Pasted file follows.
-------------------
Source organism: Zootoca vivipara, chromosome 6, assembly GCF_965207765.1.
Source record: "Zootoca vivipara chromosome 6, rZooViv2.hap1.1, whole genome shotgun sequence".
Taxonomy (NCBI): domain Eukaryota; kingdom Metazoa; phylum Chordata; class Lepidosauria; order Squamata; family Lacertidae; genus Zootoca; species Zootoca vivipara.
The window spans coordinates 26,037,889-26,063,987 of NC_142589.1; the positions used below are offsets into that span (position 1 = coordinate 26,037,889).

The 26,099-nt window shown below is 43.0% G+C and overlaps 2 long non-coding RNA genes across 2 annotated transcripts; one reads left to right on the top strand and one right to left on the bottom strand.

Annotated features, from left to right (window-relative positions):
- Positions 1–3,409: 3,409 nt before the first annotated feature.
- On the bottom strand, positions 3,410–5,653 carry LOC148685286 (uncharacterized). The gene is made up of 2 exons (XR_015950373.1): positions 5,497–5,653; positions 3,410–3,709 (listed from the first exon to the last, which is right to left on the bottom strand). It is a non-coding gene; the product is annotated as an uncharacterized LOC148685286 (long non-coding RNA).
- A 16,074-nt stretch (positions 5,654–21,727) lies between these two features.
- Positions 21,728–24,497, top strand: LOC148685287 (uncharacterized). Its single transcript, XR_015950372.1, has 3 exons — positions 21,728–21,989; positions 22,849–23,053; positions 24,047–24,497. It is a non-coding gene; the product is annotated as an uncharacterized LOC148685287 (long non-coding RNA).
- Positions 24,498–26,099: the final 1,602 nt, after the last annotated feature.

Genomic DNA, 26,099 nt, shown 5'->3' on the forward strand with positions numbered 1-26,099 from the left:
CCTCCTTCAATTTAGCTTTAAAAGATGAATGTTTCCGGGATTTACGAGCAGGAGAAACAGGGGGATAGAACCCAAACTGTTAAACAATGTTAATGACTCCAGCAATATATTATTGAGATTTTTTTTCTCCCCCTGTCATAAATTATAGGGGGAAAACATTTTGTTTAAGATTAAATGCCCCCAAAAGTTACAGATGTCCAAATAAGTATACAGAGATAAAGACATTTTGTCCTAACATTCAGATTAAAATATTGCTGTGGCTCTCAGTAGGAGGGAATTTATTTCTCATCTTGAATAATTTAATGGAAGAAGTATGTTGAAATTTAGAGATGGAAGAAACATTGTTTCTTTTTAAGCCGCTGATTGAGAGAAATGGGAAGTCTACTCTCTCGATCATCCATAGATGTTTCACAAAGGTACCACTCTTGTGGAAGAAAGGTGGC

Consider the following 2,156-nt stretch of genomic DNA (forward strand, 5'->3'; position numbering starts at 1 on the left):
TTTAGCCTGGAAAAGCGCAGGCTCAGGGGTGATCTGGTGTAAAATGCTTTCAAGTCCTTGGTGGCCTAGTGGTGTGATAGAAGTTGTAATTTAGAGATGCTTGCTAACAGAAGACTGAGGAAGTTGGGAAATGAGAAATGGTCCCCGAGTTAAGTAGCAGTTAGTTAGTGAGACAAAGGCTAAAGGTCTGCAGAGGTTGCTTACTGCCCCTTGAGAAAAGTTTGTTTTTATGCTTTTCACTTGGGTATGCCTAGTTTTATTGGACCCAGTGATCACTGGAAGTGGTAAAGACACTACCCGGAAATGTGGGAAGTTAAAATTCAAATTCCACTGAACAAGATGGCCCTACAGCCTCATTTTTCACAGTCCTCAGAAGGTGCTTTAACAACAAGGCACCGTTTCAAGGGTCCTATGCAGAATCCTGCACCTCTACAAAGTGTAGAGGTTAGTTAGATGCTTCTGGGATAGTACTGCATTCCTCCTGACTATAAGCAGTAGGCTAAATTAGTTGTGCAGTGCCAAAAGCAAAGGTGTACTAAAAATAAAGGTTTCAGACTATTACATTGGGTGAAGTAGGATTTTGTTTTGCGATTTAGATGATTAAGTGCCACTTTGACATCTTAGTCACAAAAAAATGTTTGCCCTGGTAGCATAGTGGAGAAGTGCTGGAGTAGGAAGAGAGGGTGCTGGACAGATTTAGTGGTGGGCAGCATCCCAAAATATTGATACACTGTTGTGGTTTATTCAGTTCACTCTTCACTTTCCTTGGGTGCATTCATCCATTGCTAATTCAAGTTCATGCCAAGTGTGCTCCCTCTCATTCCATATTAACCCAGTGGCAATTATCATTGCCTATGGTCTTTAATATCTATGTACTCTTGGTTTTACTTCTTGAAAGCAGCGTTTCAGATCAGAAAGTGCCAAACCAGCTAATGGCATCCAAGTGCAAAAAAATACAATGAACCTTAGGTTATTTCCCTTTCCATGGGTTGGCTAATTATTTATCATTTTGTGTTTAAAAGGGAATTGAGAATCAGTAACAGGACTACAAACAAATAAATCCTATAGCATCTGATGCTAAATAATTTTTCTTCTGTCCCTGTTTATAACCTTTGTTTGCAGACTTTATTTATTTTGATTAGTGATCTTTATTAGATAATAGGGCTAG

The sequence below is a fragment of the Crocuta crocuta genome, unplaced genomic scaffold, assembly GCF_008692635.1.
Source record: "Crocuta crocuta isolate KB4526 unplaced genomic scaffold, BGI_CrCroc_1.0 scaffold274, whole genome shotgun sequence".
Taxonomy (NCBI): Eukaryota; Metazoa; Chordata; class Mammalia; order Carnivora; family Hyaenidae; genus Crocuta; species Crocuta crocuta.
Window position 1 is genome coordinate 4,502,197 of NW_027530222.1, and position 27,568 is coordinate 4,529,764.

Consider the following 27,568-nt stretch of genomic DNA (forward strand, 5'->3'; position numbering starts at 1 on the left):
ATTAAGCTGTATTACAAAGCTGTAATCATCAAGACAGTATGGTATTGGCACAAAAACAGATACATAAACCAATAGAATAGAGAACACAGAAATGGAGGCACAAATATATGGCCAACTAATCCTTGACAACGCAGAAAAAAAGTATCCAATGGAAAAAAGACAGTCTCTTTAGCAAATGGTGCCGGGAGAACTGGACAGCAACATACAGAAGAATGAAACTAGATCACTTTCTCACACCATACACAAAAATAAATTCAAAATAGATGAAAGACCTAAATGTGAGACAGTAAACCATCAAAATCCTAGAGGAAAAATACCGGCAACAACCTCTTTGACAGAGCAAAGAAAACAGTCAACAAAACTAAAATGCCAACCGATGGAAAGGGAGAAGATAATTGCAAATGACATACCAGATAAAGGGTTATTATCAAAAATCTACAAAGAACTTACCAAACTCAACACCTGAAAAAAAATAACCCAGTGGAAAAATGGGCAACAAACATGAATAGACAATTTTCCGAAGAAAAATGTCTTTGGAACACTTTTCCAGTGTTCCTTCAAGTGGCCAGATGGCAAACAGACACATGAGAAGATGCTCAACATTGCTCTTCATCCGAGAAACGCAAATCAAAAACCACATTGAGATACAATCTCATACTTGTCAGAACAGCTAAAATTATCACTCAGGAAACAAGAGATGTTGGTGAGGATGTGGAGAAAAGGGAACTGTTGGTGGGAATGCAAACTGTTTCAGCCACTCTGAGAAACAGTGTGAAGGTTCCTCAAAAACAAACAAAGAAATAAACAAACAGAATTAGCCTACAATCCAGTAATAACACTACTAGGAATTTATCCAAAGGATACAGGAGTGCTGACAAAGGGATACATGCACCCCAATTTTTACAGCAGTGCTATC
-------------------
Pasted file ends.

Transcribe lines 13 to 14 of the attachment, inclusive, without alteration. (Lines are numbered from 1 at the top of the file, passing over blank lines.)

CCTCCTTCAATTTAGCTTTAAAAGATGAATGTTTCCGGGATTTACGAGCAGGAGAAACAGGGGGATAGAACCCAAACTGTTAAACAATGTTAATGACTCCAGCAATATATTATTGAGATTTTTTTTCTCCCCCTGTCATAAATTATAGGGGGAAAACATTTTGTTTAAGATTAAATGCCCCCAAAAGTTACAGATGTCCAAATAAGTATACAGAGATAAAGACATTTTGTCCTAACATTCAGATTAAAATATTGCTGTGGCTCTCAGTAGGAGGGAATTTATTTCTCATCTTGAATAATTTAATGGAAGAAGTATGTTGAAATTTAGAGATGGAAGAAACATTGTTTCTTTTTAAGCCGCTGATTGAGAGAAATGGGAAGTCTACTCTCTCGATCATCCATAGATGTTTCACAAAGGTACCACTCTTGTGGAAGAAAGGTGGC

Consider the following 2,156-nt stretch of genomic DNA (forward strand, 5'->3'; position numbering starts at 1 on the left):